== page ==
The taxation of particular types of loans is a particular issue. The broader point is about Ireland's tax arrangements being brought into question at European level, and Christine Lagarde of the IMF also made a speech on the subject last night. It is a global issue. One dimension of it is that tax is not available to developing countries. The question of what is a fair and sustainable way to tax corporations in advanced economies, so that they do not end up paying too little tax by using legal structures, has also been asked. Ireland has to be part of the discussion. There is an OECD framework, which is nearing the stage when it will reach some conclusions, and we should wait to see what comes out of that. There was a digital tax debate in the EU last year but it did not conclude because of the fact that it is a global issue. This partly reflects the changing nature of world business. In my academic research, which I have maintained to a degree, I have found an increasing role for multinational firms in the global financial system with superstar firms making huge profits. How we tax them is a global issue.

There are some interesting issues with funds and we will publish some more work on them fairly soon.

On the taxation end?

Professor Philip Lane

Yes. There are always multiple ways to take money out, such as if the parent firm makes a loan and there is no profit because of the interest payments on the loan. There are also questions as to the practicalities of debt as opposed to equity, which we are working on. The tax situation interacts with the price paid so if a fund believes that it is going to pay no tax on a portfolio, it will pay a higher price than if the tax rate was different. The Oireachtas can, of course, change the tax law and it has done so at times so an original expectation may change over time.

Will the report to which the Governor refers look at rent and the property sector? Yesterday, we discussed the issue of the biggest landlord in the State purchasing something based on the knowledge that it will pay very little in terms of an effective tax rate, on account of being an external investor.

Professor Philip Lane

The focus is on exactly that. There is a particular issue relating to debt versus equity and the tax changes in that area. There is always a distinction between corporations and the issue of financial engineering. It comes back to the question of what a fund is and there is a set of issues in this area. There is increasing resolve, globally, to move away from where we are now.

We saw increasing resolve in Europe when the Parliament named us as a tax haven for the first time. It is a global issue but many of our partners in Europe are not on the list. My concern is that certain member states have an agenda in the area of tax sovereignty and harmonisation and these headlines do nothing for our case to resist that agenda. There are real issues that need to be tidied up.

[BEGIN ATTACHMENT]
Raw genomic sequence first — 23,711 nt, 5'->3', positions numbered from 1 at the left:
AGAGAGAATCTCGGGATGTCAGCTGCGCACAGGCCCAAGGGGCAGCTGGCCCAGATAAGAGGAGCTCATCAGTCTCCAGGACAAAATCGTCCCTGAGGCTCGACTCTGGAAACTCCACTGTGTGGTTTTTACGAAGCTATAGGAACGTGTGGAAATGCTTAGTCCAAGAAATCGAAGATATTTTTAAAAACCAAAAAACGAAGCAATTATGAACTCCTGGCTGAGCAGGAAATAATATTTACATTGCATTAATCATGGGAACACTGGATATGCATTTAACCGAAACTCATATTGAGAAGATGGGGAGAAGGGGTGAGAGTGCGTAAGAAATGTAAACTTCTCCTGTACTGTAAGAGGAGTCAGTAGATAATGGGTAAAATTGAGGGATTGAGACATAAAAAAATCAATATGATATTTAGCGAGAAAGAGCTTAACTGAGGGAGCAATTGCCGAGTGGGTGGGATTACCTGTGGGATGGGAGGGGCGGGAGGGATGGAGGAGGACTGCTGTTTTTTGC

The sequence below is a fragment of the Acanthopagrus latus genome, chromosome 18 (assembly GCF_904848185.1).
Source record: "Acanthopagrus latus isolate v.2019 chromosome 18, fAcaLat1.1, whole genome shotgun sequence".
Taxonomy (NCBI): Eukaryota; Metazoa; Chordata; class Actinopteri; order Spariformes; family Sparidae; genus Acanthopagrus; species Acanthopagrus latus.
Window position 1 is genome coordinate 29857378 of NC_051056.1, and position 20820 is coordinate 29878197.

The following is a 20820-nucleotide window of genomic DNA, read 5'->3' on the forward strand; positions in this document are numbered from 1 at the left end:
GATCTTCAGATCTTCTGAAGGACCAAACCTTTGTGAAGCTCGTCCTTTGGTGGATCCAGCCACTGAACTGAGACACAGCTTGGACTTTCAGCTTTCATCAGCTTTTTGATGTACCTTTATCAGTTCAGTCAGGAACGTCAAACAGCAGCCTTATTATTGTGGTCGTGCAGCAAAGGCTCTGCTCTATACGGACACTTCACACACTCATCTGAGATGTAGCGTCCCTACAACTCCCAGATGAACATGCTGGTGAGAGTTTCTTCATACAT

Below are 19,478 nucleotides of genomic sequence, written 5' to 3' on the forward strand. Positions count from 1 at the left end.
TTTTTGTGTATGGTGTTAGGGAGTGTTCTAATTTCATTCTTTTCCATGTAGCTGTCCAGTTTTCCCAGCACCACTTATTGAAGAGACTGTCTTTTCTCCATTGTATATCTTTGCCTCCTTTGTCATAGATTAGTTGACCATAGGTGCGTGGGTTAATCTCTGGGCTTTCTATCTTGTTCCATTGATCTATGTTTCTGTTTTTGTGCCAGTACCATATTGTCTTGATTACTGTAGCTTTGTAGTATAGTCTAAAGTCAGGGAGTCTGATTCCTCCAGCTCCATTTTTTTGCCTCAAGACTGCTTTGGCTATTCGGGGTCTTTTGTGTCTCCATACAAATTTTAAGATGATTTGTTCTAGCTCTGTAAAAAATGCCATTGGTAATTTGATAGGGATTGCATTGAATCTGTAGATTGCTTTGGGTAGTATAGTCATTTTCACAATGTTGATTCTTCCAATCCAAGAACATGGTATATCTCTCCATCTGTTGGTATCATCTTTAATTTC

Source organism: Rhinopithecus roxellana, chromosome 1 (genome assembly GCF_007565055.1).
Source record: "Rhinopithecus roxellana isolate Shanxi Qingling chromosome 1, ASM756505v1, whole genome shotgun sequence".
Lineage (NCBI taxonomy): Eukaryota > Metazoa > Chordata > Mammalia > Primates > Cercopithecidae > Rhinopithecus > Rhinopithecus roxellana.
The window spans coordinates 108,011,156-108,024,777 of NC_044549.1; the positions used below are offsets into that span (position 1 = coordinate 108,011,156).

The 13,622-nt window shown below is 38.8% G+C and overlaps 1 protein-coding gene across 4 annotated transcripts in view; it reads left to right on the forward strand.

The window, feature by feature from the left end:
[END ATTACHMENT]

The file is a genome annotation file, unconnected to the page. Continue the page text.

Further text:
The prevailing rate has been discussed in some detail, particularly by Deputy Michael McGrath who raised it at last year's meeting.

The Governor is coming to the end of his term and this is the sting in the tail. I genuinely believe the Central Bank has got this very wrong. I cannot for the life of me understand how it has allowed the banks to engineer a rate that did not exist. I refer to where there is ambiguity in the contract. Ms Rowland, Professor Lane and Mr. Sibley all mentioned ambiguity in the contract. If there is ambiguity in the contract, one must operate in favour of the borrower, as stated in law. That is very clear. For the Central Bank to say the prevailing rate at the time in question did not exist because the product did not exist will not stand up to legal challenge. This will be challenged in court.

I note the report the Central Bank gave this committee in which it states this issue was tested legally by it. I understand it was not a unanimous view and that there was not a case here that could be presented. I may be mistaken in that regard. I am concerned about requiring 6,000 customers to go through an appeals process. Some will not bother doing so.

Ms Rowland talked about the Central Bank’s track record. Its track record in recent years has been good, apart from in respect of a number of small issues, the one in question being an example. The Central Bank was asleep at the wheel for a long time before recent years. A considerable amount of money was taken from people although the Central Bank's role is consumer protection.

One of the key moments was the case of Irish Life and Permanent plc v. Financial Services Ombudsman and others, heard by Mr. Justice Hogan. The defence put up by Permanent TSB at the time was that the contract was broken. Mr. Justice Hogan was very clear in his deliberations and findings. He made it clear that if a key clause of this kind is to bear sophisticated construction, it behoves the bank to spell this out in plain language for the benefit of the customer. AIB provided this committee with the contracts. They are standard contracts. They are ambiguous. They refer to a prevailing rate that does not exist. They outline the rate in Part 1 and in a different part outline that the tracker rate is set out in Part 1. It is, at the least, ambiguous. Therefore, there is a failure to outline the rate clearly. What it indicates is an intention to apply a rate applicable to the market conditions of the time but that is not what is in the contract. A clause refers to the prevailing rate and a later clause stipulates it is set out in Part 1.